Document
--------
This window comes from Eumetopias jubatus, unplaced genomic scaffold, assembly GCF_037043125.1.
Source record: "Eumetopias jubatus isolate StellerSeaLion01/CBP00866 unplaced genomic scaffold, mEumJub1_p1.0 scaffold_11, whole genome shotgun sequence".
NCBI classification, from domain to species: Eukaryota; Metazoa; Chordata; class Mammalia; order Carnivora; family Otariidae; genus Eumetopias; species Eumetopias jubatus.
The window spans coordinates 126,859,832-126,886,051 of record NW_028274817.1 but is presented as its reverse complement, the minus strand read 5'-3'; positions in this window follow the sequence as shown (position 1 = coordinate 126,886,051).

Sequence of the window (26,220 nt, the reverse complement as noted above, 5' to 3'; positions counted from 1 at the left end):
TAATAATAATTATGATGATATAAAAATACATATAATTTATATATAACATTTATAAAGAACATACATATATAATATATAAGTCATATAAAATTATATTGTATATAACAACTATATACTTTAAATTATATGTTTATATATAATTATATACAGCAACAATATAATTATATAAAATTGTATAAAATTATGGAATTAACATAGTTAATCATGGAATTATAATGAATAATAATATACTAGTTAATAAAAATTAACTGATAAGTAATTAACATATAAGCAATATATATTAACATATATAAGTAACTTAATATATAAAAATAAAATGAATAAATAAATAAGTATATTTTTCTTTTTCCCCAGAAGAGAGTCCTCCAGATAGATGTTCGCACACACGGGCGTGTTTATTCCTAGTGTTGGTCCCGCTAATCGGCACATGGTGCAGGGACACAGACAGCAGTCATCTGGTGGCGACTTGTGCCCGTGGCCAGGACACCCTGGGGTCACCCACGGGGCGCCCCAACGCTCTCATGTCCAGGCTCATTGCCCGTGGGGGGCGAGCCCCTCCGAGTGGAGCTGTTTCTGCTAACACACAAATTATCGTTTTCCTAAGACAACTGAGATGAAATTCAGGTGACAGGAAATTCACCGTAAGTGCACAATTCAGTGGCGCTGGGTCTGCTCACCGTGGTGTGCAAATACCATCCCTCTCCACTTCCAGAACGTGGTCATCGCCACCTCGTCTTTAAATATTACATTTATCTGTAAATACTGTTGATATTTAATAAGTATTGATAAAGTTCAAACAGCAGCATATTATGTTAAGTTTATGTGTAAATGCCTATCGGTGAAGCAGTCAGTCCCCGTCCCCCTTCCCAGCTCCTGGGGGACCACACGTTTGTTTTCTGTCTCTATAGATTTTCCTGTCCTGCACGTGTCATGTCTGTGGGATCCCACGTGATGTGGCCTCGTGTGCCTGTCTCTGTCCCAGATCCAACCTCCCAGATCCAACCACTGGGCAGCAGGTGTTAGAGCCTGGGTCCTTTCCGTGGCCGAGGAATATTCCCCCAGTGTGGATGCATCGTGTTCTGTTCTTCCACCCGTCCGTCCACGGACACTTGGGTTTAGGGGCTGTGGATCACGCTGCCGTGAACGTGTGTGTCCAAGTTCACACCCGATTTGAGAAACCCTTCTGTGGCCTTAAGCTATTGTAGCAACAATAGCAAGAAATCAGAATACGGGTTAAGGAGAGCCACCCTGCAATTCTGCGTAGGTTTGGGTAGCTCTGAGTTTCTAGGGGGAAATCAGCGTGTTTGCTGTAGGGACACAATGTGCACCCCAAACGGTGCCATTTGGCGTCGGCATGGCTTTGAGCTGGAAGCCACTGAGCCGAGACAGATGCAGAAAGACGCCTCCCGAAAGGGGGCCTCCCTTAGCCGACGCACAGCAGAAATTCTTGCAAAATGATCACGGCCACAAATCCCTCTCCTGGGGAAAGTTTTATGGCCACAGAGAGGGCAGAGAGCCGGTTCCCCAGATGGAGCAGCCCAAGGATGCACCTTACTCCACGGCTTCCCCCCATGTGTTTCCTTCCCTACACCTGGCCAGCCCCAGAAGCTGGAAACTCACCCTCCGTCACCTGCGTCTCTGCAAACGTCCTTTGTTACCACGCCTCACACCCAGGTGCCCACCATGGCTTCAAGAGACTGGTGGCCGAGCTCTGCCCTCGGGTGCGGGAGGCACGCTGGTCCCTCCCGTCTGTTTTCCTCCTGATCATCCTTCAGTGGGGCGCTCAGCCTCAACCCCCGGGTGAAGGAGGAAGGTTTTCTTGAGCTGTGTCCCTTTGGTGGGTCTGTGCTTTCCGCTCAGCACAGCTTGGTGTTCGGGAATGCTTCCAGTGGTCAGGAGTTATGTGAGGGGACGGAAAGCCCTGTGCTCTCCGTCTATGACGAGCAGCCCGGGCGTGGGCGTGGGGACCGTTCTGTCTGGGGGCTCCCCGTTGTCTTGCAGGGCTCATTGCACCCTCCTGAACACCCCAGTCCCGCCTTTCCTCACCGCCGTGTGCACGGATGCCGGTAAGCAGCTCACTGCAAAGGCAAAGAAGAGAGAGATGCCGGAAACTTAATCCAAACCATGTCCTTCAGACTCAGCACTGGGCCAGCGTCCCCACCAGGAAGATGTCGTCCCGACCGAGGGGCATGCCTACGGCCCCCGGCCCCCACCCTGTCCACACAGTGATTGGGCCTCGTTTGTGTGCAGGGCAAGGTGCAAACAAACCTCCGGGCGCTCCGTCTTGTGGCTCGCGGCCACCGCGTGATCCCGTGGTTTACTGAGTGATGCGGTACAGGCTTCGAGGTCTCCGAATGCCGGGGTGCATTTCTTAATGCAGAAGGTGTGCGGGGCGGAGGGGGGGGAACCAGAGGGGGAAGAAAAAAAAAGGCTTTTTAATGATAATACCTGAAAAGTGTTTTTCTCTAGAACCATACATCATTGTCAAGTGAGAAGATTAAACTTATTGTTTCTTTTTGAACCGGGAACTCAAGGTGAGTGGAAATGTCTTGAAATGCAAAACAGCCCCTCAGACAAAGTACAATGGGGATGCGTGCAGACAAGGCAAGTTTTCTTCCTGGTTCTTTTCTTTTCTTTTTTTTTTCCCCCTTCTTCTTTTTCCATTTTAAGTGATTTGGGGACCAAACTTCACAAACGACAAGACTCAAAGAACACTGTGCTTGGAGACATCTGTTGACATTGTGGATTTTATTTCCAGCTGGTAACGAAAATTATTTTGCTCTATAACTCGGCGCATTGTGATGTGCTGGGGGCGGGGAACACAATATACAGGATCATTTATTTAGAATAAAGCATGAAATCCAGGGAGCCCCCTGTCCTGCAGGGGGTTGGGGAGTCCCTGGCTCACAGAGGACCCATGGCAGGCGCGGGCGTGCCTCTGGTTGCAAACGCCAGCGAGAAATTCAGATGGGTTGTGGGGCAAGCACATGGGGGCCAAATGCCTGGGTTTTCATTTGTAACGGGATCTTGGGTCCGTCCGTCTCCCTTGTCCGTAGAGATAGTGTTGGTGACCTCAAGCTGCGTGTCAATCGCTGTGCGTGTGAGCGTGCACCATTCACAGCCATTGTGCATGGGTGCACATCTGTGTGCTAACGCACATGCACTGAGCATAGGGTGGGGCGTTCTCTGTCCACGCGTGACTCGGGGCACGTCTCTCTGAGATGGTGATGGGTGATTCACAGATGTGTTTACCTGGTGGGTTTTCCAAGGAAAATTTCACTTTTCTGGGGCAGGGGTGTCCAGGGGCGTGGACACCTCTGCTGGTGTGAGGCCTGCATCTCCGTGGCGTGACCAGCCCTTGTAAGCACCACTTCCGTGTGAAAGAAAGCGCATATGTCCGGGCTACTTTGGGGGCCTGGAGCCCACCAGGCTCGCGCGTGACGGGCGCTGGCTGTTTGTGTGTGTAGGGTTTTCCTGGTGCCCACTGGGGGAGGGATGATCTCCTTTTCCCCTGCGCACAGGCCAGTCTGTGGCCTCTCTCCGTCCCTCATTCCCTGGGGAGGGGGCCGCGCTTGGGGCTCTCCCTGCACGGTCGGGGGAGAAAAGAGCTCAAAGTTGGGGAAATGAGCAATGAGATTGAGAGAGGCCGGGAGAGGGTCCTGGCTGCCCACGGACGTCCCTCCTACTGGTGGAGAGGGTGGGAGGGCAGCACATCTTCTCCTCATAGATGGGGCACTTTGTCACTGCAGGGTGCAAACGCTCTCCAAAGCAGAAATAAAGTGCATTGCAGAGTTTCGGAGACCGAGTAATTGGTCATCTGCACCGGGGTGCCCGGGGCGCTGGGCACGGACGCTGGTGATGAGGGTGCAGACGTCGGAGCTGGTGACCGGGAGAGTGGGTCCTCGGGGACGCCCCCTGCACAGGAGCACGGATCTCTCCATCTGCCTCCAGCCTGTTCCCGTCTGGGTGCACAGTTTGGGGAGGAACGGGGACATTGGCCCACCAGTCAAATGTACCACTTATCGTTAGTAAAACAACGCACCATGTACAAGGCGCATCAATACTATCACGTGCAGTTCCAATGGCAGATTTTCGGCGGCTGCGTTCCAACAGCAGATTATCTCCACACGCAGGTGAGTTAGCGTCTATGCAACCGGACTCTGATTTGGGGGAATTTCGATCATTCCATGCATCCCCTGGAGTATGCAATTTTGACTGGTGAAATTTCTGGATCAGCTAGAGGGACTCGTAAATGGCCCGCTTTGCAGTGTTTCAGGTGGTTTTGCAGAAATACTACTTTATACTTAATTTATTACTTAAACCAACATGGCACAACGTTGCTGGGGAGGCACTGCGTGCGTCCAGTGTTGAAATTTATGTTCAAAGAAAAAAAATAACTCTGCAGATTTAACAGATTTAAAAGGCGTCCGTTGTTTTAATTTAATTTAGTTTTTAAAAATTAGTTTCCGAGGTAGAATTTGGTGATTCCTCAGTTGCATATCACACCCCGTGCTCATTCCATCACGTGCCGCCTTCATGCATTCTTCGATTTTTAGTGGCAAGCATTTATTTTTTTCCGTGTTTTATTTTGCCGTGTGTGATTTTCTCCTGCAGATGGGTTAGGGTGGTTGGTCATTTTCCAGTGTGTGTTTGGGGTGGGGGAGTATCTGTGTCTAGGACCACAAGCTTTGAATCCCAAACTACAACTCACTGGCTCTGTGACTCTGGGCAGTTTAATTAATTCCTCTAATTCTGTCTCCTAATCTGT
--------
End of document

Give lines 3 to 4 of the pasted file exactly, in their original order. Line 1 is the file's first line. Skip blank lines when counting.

NCBI classification, from domain to species: Eukaryota; Metazoa; Chordata; class Mammalia; order Carnivora; family Otariidae; genus Eumetopias; species Eumetopias jubatus.
The window spans coordinates 126,859,832-126,886,051 of record NW_028274817.1 but is presented as its reverse complement, the minus strand read 5'-3'; positions in this window follow the sequence as shown (position 1 = coordinate 126,886,051).